Where Hunger Never Stops
Zacchaeus Community Kitchen

A Charity's Regular Volunteers Reflect on the Day After

By Michael Kernan
Washington Post Staff Writer

They were breaking down the doors of the Zacchaeus Community Kitchen on Thanksgiving morning—the volunteers, that is.

By 8:30 a.m. the cramped basement rooms at 945 G St. NW were packed with helpers. A stream of people with L.L. Bean jackets and beatific faces, some towing cross-looking children, poured in hoping to get to slice cranberry jelly or peel yams. "We turned away at least 200 volunteers," said one staffer.

More than 700 homeless people were served a holiday dinner. The homeless were back again yesterday 400 of them.

There were three volunteers at work.

"We always get people from Blessed Sacrament out on Chevy Chase Circle," said Mack ("That's it: Mack), a grizzled veteran in baseball cap and T-shirt who has been on the job here for five years. "There's some Protestants too. And Carroll High School sends about tour kids every weekday."

It's not how many helpers you get, he says, it's having a few who know what they're doing.

Some of the regulars are homeless themselves. Voluntarily or otherwise.

Pigtailed Helen Thomas, the cook "at the moment was pouring a huge bowl of chicken bits into a pot. Zacchaeus gets chicken bones from fast-food companies and picks them over for meat.

There is plenty of turkey on Thanksgiving and Christmas, but the rest of the year meat is hard to come by. (A decent carving knife would be nice, too. Even the cheeriest volunteers can get irritated carving a turkey with a paring knife.)

Thomas comes in every Friday to work from about 7 a.m. to l p.m. Like many other volunteers for the poor, she is a peace activist. It's a question of priorities, she said, and too many people's priorities are skewed.

Does she live in town?

"I live in my body," she said, "and work in the park with the Peace Park Vigilers. We perceive helping the poor as an integral part of peace."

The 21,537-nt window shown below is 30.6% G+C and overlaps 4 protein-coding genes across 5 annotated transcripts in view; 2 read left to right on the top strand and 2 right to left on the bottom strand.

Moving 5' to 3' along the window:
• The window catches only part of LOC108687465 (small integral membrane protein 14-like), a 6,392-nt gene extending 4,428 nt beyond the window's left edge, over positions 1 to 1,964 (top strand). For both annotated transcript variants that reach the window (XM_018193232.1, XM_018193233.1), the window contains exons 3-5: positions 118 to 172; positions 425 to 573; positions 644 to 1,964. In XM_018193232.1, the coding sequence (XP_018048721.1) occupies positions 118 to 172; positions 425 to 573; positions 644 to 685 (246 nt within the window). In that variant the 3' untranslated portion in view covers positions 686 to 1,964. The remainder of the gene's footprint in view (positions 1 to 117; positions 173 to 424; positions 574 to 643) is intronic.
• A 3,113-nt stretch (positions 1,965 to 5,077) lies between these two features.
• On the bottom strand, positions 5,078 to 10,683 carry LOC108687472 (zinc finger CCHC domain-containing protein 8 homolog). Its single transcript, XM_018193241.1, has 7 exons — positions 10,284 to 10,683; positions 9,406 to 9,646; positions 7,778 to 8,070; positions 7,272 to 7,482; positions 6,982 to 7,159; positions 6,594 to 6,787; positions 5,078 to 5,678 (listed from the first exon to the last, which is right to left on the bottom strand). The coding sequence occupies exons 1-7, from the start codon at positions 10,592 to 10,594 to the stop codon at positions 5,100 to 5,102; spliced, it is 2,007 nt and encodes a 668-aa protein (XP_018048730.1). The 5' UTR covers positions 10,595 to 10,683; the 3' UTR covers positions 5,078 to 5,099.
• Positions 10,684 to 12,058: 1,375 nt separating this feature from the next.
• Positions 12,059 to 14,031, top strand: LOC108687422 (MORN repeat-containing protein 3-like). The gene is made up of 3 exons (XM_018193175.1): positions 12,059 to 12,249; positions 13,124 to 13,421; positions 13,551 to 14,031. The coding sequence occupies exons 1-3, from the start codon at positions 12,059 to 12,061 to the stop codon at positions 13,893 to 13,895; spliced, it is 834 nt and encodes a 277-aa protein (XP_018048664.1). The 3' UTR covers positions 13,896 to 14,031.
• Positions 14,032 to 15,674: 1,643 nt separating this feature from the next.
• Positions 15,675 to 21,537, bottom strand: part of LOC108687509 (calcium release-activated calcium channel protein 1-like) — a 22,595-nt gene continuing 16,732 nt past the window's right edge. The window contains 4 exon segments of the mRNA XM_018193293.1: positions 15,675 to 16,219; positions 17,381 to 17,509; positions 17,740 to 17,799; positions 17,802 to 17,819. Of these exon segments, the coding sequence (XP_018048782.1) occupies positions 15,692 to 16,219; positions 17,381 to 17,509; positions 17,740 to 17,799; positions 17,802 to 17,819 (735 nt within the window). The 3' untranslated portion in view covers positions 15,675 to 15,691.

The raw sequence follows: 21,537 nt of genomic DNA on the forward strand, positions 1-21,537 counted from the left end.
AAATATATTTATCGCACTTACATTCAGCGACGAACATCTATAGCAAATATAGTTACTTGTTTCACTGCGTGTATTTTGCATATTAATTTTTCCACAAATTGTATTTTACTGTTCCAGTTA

She is one of the permanent witnesses for peace at the Peace Park, otherwise known as Lafayette Park. Her group recently was moved from in; front of the White House to the less conspicuous north end of the park.

Zacchaeus needs vegetables, she said. Also spices of all kinds. Because no one knows what will be donated when, the cooking has to be imaginative.

Zacchaeus also needs sleeping bags.

'This time of year in D C. alone there are 10,000 to 12,000 people who don't have a shelter. The bags are practical because they're portable and they zip up."

Cramped or not, the kitchen looks efficient, with its giant vats, its industrial stove, its shelves of donated canned foods. People go about their work with few words. Everyone seems to know what to do.

Marcia Timmel of the Olive Branch Catholic Workers Committee is coordinator at the kitchen Tuesday through Friday. She was a communications professor at West Florida University, took a sabbatical in 1978 and never went back. Her husband, Paul Magno, started coming here 14 years ago with his theology class at Georgetown University. Their friend Joe Byrnes was a seminarian who decided this was where he was needed most.

"We're committed to voluntary poverty," she said. Their daughter Sarah is 2. She comes in with them and helps fill saltshakers and sometimes stands by the door to shake hands.

"Her presence has really mellowed this place out," her mother said.

The kitchen serves mostly men and about 40 of them were sitting at the dozen tables scattered around the basement room that Zacchaeus rents from the First Congregational Church. They were eating turkey soup and sandwiches.

The Congregationalists have a dinner program for homeless women here five days a week. The reason women have their own is that the men sometimes harass them.

"The men rough on the women? The culture is rough on women, is what it is," Timmel said.

Sometimes families come in for a meal, sometimes single fathers with their children. Coffee machines were set up in a corner, and once a customer called out for more cups. A young woman named Mary Ware called back: They were on the way.

Working deftly, she rinsed plastic cups and bowls, stacks of them in endless succession, and ranged them in holders for the dishwashing machine. A finished load pushed out the other end in a cloud of steam.

She has been coming here for six months.

"I've just been coming down," she said "I saw the need"